Exactly two years since the Kenya Revenue Authority deregistered some 121 vehicles suspected to have been imported without payment of duty, only 18 have been traced, underlining the intricate nature of the smuggling syndicate behind the illicit trade.
Since 12 vehicles had already been presented to the KRA for inspection after the first notice was issued, it means only six have been netted in 24 months.
The taxman told Sunday Nation that another set of 74 cars not listed in the 2016 notice have been found to have been fraudulently imported since then as the tax evaders go into overdrive to beat KRA systems in the illicit trade.
KRA Commissioner for Investigations and Enforcement David Yego said police have been properly briefed to hunt for the vehicles whose registration details were made public in June 2016 and de-registered three months later.
“Apart from those in the list of 121 motor vehicles that are still at large, the authority suspects there are more vehicles still out there in the public, which we cannot quantify at this moment in time for suspected tax evasion. It is worth noting that investigations generally are complex and bound to take considerable time,” Mr Yego said.
In 2016, the taxman had indicated that there could have been more than 300 other vehicles on Kenyan streets with questionable registration. The 74 additional cars impounded could have been part of the vehicles.
A multiagency team involving KRA, the National Transport and Safety Authority, the Directorate of Criminal Investigations and the National Police Service, among others, is burning the midnight oil to battle the cartel, which keeps changing tactics in ensuring high end cars are imported without duty and fraudulently registered in the country.
KRA has since recovered some Sh36 million from the car syndicate with 15 cases prosecuted involving 18 individuals.
A key method employed by the cartel is to import the cars and declare them as being on transit to either Uganda or Rwanda and then, after evading duty, the vehicles are dumped in private yards from where they are registered.
Since vehicles entering the Kenyan market are not allowed to leave the ports without registration numbers, the use of transit is a loophole.
The KRA and NTSA systems are however supposed to work in tandem, such that one cannot get a number plate before being cleared thorough customs, which essentially means payment of duty.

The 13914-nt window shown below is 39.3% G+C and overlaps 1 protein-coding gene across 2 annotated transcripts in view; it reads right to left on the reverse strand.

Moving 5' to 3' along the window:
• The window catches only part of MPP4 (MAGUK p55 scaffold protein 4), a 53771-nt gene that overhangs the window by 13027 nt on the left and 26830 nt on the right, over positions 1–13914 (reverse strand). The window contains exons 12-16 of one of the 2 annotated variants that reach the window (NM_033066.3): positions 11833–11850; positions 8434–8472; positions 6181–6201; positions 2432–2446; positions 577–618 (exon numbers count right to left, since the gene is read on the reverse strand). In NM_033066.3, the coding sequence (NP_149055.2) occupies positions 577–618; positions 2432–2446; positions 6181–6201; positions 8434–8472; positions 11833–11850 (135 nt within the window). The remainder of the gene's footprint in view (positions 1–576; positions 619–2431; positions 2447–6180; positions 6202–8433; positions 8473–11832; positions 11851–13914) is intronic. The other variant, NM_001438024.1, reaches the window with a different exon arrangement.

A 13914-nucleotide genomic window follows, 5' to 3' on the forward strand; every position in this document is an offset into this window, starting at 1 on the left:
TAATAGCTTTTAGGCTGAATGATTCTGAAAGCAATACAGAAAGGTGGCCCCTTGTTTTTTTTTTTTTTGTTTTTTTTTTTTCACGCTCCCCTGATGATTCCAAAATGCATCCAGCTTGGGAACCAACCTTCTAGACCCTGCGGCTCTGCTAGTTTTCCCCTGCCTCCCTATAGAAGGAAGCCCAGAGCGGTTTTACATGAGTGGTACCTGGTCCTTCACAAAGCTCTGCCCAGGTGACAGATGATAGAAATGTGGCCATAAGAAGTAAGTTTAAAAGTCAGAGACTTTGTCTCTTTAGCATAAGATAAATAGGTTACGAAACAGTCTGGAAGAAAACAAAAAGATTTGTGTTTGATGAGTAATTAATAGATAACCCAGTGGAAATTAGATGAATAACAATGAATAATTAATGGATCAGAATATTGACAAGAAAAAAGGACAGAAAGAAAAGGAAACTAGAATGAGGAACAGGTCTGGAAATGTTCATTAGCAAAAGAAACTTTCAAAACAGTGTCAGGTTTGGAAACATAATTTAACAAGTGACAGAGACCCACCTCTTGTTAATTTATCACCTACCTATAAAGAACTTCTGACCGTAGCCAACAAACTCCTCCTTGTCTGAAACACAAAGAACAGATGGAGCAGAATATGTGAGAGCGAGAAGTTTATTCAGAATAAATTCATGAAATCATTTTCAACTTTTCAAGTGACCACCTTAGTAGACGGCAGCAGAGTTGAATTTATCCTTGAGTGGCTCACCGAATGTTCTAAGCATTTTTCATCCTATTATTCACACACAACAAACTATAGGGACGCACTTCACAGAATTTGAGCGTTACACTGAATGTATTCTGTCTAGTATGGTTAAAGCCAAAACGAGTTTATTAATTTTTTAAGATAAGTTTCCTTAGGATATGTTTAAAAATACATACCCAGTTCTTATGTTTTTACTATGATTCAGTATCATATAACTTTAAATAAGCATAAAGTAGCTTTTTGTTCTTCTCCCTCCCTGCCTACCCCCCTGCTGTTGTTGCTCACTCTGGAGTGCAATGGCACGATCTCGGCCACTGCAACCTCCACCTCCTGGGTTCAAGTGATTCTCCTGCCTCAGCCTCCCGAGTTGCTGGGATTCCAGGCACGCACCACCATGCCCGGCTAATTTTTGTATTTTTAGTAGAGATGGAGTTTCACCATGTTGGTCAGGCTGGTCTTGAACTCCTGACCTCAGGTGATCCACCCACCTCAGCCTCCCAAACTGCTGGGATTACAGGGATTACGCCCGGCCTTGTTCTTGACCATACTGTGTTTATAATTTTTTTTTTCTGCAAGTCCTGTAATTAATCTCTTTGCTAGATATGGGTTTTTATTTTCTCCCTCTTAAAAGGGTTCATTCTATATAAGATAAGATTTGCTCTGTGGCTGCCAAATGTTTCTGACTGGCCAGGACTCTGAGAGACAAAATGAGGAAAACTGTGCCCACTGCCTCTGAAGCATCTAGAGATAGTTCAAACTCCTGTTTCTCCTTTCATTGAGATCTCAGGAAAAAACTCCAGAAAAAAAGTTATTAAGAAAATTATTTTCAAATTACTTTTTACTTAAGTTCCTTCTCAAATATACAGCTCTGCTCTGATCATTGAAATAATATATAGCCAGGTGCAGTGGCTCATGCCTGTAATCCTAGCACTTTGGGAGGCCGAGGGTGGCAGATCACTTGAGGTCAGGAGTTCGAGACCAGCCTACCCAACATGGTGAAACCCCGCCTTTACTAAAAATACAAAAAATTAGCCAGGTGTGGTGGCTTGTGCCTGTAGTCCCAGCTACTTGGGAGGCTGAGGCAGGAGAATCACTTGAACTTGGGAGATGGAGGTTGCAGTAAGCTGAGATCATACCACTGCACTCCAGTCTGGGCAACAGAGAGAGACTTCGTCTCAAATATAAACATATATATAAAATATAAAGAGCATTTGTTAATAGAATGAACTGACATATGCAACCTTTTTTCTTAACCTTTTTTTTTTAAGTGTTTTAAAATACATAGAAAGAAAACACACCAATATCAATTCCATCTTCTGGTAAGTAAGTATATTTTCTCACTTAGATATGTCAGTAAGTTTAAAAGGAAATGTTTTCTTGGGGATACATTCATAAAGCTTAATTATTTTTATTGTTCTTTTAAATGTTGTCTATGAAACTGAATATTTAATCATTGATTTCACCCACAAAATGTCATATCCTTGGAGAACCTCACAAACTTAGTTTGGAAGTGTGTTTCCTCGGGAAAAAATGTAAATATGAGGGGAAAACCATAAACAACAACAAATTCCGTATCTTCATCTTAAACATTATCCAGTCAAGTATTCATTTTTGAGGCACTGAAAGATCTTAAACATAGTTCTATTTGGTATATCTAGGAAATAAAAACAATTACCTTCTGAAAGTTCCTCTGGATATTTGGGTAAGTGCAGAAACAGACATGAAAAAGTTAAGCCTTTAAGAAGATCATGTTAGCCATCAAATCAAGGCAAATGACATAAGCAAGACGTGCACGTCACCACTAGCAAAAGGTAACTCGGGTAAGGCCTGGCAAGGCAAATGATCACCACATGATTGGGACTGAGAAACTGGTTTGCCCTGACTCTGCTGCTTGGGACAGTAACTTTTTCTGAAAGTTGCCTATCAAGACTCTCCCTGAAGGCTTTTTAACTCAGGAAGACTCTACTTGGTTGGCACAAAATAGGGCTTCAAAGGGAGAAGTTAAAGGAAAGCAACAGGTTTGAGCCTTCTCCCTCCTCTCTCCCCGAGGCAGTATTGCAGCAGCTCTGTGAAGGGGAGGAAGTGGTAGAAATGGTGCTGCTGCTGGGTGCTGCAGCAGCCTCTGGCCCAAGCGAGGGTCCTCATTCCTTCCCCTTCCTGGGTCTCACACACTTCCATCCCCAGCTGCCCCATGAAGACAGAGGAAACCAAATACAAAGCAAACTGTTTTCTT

A seamless flow of information from the KRA’s Simbasystem and NTSA’s Integrated Transport Management System was meant to eliminate human intervention, which was blamed for the manipulation of the motor vehicle database to give the cartels a window to register the untaxed vehicles.
Mr Yego said the use of tracking to monitor such cargo that is at risk of dumping into the Kenyan market has helped lower the illicit trade.
“The launch and implementation of the Regional Electronic Cargo Tracking System (RECTS) by KRA in March 2017 has greatly helped in tracking of transit motor vehicles to their final destination, hence reduced incidences of dumping into the local market.”
Sources familiar with the tracking operations, however, spoke in confidence to Sunday Nation that there have not been sufficient seals to track all the cargo on transit, hence occasionally making the monitoring hard. Priority is always given to other sensitive products like medicine.
Among the 121 cars deregistered in 2016 were high end Sport Utility Vehicles, including Cabinet Secretary Eugene Wamalwa’s Range Rover, which had been registered as an Isuzu truck. The vehicles are said to have evaded over Sh500 million in tax.
“Pursuant to the Public Notice published on 10 June 2016, the Authority hereby invokes Section 6 (10) and Section 6 (11) of the Traffic Act, Cap. 403 Laws of Kenya and withdraws the registration numbers with effect from the date of this notice.
“The Authority has reasonable ground to believe the motor vehicle registration numbers have been obtained in error, fraudulently or in a manner contrary to the provisions of the Traffic Act,” the September 15 joint notice with NTSA read.
The smuggling syndicate also work hard to ship in vehicles into the country that are older that eight years (the legal limit). Kenya is a major transit point for vehicles destined for Uganda and Rwanda, both who have no age limit for vehicles.
They also use stolen identity to register the vehicles, meaning one can easily find themselves fixed in a car ownership — for a smuggled vehicle, mostly stolen abroad — without ever owning one.